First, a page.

By Mervin Wallace
I began growing native perennials in containers for outdoor display about ten years ago, as various native plant colleagues of mine had suggested. At Missouri Wildflowers Nursery, we now have decorative pots, planted seven to eight years ago, which are still going strong. The successes and failures of these plantings, as well as information from grocery store gardening magazines, have given me some knowledge to share about gardening with natives in pots.
Like a prairie planting, native perennials in pots improve with age—at least to a point. The look of native plants grown in containers is much different than annual bedding plants in containers. Native perennials generally bloom for weeks, not months, so it is good to use plants, or plant combinations, with attractive flowers and foliage to provide visual interest throughout the growing season.
Many native perennials can grow large enough for one plant in the pot to provide a balanced look, like the narrow leaves of prairie dropseed or oak sedge shooting fountain-like up, out, and over a pot. Several equal-sized plants growing in the same pot will usually be smaller than they would be growing in the ground. It’s a matter of preference whether to use one or more plants per pot. When using multiple species, be sure to use plants with similar growing requirements. Plants that are naturally shorter are going to look better proportioned in a pot than tall ones, unless you have a very large pot.
Container Gardening Basics
Keep in mind that a plant in a pot is in a closed system and is dependent on someone to provide it with all its needs. A plant can’t go beyond the pot in search of fertilizer and water unless a root makes it through the drainage hole into soil below, at which point it will suddenly begin to grow with abandon.
Containers: There are almost no limits to the kinds of containers to use. Some containers are definitely better than others for keeping plants outside year-round. Wooden containers are probably the least durable. Clay pots that look and feel porous are more likely to absorb water and crack or chip when frozen. Coatings of terracotta sealer on the inside and outside of a pot can protect it for several years. Shiny glazed pots don’t absorb moisture and will last a long time, as will plastic and metal pots.
Potting Soil: Soil compacts too much over time, which limits the air supply to roots. Use a soil-less potting mix. Some good ingredients include rice hulls, pine bark, compost, Turface (a brand name soil additive), and a little fertilizer. It may be difficult, but try to avoid a mix containing peat. Peat is another carbon sink like coal and oil. It can remain stable in bogs for thousands of years. In potting soil, however, it quickly breaks down into carbon dioxide and water. Use real dirt in a flowerpot only if the pot will be holding an aquatic plant.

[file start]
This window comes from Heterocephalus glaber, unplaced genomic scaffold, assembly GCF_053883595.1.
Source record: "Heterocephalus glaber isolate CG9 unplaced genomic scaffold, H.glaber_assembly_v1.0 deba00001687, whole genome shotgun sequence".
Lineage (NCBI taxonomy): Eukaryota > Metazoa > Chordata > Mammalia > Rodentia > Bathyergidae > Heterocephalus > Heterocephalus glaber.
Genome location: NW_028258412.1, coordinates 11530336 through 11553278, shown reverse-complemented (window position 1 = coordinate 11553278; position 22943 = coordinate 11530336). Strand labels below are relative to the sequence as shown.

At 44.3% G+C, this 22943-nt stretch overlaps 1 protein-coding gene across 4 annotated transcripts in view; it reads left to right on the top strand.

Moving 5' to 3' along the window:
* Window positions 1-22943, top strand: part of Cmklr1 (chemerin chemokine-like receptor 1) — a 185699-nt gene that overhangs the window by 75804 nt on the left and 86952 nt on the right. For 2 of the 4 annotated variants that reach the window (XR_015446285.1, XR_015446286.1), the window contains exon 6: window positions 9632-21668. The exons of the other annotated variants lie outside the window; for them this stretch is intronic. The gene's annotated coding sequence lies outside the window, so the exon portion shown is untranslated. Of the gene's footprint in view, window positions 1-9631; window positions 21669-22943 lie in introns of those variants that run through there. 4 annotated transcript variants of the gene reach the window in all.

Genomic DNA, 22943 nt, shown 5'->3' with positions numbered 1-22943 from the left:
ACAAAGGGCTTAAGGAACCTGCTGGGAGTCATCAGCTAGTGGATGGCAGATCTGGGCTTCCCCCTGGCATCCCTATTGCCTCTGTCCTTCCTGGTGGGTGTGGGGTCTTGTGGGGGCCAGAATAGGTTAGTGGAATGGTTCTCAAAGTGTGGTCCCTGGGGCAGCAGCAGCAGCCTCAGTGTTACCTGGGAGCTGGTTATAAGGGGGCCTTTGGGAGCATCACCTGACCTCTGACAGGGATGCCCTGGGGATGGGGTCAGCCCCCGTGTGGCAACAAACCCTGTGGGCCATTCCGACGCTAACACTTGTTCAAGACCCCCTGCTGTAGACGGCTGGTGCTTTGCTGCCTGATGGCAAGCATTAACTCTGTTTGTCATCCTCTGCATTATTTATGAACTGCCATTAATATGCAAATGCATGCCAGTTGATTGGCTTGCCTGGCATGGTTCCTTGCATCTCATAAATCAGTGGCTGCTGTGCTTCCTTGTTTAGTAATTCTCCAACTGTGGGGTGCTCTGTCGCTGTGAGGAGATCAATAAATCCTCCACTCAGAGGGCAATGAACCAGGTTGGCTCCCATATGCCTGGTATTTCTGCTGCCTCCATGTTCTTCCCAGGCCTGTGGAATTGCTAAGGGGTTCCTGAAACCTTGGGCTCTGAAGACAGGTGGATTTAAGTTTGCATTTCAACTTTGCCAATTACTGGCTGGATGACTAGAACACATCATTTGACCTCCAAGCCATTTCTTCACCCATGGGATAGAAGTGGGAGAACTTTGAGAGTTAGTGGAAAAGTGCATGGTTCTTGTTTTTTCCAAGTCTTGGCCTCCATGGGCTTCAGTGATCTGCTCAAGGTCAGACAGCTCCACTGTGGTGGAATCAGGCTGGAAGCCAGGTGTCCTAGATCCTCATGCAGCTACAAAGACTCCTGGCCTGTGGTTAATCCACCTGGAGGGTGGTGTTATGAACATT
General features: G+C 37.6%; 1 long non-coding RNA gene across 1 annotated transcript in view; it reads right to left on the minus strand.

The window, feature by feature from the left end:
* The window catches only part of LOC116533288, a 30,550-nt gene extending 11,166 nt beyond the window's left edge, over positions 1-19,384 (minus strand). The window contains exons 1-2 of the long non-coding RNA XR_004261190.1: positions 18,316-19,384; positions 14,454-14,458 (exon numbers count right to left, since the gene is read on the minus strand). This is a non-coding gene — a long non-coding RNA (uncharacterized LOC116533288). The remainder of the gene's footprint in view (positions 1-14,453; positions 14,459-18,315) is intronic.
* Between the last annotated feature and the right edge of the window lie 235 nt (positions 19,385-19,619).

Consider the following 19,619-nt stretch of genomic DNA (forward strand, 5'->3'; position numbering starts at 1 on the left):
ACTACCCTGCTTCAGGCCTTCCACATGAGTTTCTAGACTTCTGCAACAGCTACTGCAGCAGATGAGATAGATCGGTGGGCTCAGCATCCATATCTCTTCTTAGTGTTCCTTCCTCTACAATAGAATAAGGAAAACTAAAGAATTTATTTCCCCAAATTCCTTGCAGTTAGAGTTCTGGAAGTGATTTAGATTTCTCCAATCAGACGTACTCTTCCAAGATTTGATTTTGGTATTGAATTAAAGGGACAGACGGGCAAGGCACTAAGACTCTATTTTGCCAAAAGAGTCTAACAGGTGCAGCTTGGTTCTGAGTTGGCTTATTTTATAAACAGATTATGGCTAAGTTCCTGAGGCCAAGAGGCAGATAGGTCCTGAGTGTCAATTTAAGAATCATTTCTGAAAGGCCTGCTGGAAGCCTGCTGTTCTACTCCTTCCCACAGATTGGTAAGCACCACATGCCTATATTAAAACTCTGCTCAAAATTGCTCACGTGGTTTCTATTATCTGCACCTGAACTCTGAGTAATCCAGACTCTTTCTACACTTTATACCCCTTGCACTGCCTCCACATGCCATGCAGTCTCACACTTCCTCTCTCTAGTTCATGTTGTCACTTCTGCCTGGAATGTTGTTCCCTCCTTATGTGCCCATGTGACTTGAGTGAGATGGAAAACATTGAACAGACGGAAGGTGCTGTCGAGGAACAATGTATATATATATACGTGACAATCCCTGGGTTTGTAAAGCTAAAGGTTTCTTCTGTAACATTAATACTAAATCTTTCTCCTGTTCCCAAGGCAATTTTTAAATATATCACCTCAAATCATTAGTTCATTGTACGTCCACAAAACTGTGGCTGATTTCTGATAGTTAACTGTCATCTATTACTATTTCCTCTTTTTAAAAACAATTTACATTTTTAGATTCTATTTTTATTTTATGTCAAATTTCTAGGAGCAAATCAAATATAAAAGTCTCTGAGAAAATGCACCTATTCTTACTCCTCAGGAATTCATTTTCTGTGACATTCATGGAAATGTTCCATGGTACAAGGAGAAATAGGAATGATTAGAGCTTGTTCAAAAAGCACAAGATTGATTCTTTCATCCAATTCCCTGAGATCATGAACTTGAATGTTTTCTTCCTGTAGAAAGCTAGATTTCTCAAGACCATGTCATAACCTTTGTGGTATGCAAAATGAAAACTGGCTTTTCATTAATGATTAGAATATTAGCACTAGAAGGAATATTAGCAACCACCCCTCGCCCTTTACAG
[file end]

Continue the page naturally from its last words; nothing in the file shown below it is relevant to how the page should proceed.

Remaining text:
Fertilizer: The potting soil you choose contains a limited amount of nutrients. Once the plant uses them, they’ll have to be replaced. Yellowing leaves are often a sign of a fertilizer shortage, but not always. Chemical fertilizers such as Miracle–Gro® or Peters are safe if you follow instructions. Go easy with fertilizer. Too much can kill a plant. If you are experienced with a particular fertilizer, keep using it.
Mulch: Mulch can serve to cool the soil, hold in moisture, and add to the overall appearance. The potting soil shouldn’t have weed seeds so a thick layer of mulch isn’t needed to control weeds. Mulch can be organic like bark and many other plant products or inorganic like sand, gravel, rocks, marbles …
Watering Do’s and Don’ts: Don’t follow a set schedule. The plants will be outside and will get rain occasionally. Small pots will need water more often than large pots, and as plants grow larger in a pot, they use more water. Water evaporates from a pot and the plant much quicker on a hot and/or windy day. Plants that stay too wet may develop yellow leaves and look a little droopy because their roots are rotting. Before watering pull some soil back with a finger to see if there is moisture an inch or two down. Water thoroughly enough to keep from having a wet top portion of soil with a dry bottom.
Winter Care: Most native plants are hardy enough to survive an average winter outside in a pot without the insulation of a garage or under a pile of leaves. Just leaving them on the ground or patio works. Our exceptionally cold winter last year killed a couple of potted plants left on a table—the others survived. As long as the pots are exposed to snow and rain during winter, they need very little additional water—the exception being a long dry period in winter. Southern species like Spider lily, American beautyberry, native bamboo, passion flower, and yellow passion flower will not do well in a pot unless protected in an unheated greenhouse or garage.
Container Plants for Sun